3. Use one limb at a time
If regular push-ups and squats present you with little in the way of challenges, try using just one limb at a time. However, don’t be surprised if you can’t do a single rep! Single limb exercises are much more than twice as hard as their two-limbed counterparts. This is because of loss of balance, stability, coordination, and altered movement mechanics. However, for building serious strength, single limb exercises are hard to beat.
Check out this video to learn how to do single-leg squats, aka pistols:
And this video for a one-arm push-up tutorial:
4. Use the dynamic effort method
The dynamic effort method involves performing your reps much faster than normal. The faster you try and lift your bodyweight, the more muscle fibers and motor units you will recruit at the same time.
It’s essentially the difference between slow squats and squat jumps. Instead of overcoming a heavy load slowly, you overcome a light load very quickly. The end result is the same – a lot of muscle tension.
The easiest way to use the dynamic effort method with bodyweight exercises is to see how many reps of a chosen move you can perform in 15 seconds. Crank out the reps as fast as you can, rest until the top of the next minute (45 seconds) and go again. Continue for 6-10 sets/minutes.
5. Strap on a weight vest
Make any bodyweight exercise harder by strapping on a weight vest. If you don’t have a weight vest, a small backpack will suffice. Start out with around 10-15 percent of your bodyweight and increase from there. Weighted vest push-ups are almost as good as bench presses for developing strength, and weighted vest squat jumps will kick your butt in no-time flat.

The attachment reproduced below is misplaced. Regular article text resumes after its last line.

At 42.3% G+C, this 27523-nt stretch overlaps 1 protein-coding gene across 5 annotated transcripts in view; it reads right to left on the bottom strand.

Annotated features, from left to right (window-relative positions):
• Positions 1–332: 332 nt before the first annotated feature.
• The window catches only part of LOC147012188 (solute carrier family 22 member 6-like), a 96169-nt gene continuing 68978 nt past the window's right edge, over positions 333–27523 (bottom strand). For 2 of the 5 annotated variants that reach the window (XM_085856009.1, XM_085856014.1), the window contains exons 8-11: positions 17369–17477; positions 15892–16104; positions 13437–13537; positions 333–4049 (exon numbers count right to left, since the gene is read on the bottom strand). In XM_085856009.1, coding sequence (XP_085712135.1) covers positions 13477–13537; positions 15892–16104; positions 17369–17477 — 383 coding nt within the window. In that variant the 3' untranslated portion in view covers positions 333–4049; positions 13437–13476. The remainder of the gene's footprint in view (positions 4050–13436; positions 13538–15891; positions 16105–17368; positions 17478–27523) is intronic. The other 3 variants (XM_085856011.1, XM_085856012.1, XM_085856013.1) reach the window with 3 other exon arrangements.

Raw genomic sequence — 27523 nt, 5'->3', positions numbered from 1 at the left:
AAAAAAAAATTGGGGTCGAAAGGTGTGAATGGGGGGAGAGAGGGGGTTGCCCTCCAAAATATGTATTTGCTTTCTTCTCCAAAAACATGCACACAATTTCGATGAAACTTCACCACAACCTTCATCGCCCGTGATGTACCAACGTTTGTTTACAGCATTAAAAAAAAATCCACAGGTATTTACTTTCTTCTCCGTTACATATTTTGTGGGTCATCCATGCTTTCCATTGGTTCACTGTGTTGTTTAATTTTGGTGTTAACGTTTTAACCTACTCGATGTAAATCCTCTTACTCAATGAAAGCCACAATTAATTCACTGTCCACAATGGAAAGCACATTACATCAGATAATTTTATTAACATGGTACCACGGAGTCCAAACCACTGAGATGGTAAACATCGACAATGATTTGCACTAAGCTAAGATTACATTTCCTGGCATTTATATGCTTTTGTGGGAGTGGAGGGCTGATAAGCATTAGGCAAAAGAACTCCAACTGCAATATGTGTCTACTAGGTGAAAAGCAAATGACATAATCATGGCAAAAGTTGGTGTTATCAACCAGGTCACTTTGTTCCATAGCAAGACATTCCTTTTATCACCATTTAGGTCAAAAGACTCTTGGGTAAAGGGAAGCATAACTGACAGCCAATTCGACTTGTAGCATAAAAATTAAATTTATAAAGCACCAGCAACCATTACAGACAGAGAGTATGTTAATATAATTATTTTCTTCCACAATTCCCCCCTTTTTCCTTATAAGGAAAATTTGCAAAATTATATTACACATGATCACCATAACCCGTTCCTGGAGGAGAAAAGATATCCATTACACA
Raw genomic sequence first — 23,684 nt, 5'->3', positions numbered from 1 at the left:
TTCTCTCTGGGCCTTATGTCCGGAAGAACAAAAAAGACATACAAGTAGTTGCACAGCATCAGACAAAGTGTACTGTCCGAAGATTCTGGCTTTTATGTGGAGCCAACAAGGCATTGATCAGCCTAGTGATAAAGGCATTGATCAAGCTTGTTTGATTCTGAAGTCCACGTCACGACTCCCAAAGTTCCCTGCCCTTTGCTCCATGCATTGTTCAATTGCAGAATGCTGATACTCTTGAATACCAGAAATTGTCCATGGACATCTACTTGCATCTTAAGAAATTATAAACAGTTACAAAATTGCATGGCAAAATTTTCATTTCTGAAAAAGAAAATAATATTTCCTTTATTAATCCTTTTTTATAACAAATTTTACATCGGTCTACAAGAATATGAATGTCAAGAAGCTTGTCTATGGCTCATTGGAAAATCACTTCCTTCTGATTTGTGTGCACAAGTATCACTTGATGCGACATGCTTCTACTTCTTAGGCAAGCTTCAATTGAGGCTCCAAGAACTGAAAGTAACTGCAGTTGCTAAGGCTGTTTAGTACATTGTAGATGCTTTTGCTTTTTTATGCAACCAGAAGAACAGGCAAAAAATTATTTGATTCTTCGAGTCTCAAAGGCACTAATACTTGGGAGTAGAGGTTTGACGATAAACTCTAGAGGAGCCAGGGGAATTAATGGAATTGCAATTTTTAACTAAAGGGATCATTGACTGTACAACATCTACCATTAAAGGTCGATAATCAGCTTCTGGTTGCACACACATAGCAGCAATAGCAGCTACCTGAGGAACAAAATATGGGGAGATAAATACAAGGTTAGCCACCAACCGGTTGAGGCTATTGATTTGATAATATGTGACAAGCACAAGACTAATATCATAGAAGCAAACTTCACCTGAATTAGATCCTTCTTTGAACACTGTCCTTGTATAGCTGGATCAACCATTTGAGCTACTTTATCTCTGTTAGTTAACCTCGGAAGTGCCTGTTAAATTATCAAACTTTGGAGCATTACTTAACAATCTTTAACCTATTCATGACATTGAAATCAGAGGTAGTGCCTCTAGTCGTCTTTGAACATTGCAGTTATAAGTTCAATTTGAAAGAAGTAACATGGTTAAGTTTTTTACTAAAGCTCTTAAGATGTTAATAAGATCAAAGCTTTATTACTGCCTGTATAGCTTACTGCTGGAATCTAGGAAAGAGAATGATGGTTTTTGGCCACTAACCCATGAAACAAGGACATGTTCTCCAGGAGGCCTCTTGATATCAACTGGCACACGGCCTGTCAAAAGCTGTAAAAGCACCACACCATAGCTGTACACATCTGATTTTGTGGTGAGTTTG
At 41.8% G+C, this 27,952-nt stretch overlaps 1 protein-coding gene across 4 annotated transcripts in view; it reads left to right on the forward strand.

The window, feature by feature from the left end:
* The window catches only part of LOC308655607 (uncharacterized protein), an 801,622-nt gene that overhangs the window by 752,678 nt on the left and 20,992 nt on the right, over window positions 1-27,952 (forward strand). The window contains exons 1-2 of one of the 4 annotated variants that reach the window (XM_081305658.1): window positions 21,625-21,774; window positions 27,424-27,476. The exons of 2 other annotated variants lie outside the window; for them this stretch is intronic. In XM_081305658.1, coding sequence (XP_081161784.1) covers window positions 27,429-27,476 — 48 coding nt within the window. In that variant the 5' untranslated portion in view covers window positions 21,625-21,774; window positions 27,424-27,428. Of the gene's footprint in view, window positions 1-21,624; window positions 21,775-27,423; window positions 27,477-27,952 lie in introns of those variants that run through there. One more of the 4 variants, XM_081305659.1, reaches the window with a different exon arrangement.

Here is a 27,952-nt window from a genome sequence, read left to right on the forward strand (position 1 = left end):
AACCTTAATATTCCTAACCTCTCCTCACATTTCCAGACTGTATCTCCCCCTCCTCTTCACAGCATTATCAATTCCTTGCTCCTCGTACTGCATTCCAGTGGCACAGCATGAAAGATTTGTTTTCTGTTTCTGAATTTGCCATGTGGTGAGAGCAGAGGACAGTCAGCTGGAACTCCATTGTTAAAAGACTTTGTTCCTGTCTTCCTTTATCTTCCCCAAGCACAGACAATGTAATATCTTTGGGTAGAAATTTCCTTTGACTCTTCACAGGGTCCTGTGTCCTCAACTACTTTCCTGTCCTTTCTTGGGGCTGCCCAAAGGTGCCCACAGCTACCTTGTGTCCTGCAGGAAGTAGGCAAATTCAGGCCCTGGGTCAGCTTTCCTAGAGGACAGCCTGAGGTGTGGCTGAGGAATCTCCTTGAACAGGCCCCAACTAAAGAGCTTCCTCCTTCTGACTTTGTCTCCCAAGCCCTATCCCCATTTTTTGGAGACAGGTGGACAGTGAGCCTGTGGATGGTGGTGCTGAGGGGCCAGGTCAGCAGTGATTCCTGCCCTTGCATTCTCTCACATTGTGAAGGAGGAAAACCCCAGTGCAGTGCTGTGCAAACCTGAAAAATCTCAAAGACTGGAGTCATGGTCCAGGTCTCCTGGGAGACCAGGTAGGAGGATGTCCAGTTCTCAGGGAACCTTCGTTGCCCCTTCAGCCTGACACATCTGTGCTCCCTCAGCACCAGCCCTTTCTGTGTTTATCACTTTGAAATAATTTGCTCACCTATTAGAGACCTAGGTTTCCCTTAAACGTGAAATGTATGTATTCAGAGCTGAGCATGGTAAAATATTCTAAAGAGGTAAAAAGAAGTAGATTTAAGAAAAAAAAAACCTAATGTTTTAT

6. Train to failure
Recent studies (3) have revealed that training to failure, even using light weights and high reps, can increase maximal strength. These increases are not as great as for heavy weights and low reps, but, during the in-season, any increase is very welcome. This is good news for ruggers limited to bodyweight training; just make sure you take all your training sets to failure, irrespective of how many reps it takes. In addition, you’ll also increase local muscular endurance too.
7. Use occlusion bands
Occlusion training is also known as blood flow restriction training. By reducing blood and oxygen flow to your working muscles, muscle fibers fatigue much faster than normal, and using much less resistance. This means that even the easiest bodyweight exercise can become a serious strength training move. This might sound like bro science, but studies (2) have revealed that occlusion training really does work.
To use this training method, take a 4” wide elasticated band and wrap it snugly around your upper arm for upper body exercises, or the top of your leg for lower body exercises. On a scale of 1-10, wrap the band to a tightness of around 7-8.
Perform as many reps as you can of your chosen exercise, rest 30-60 seconds, and then go again. After a couple of sets, you will start to experience significant fatigue, plus a skin-splitting pump!
You can buy specially-made occlusion bands, just use your old knee wraps, or even a Theraband-type resistance band. Wider bands provide greater occlusion with less pressure and are generally more comfortable.
It’s good to know that you don’t need to hit the gym to maintain your strength in the off-season. Bodyweight training will help preserve your hard-earned strength – especially if you utilize these intensifying methods. Make sure you also emphasize rest and nutrition so that you recover fully between games and training. Consider using our Ruck Recovery (pro) stack for best results.
(1) Effects of in-season strength maintenance training frequency in professional soccer players
(2) Low Intensity Resistance Exercise Training with Blood Flow Restriction: Insight into Cardiovascular Function, and Skeletal Muscle Hypertrophy in Humans
(3) Resistance exercise load does not determine training-mediated hypertrophic gains in young men
(4) Photo Credit: schoolofcalisthenics.com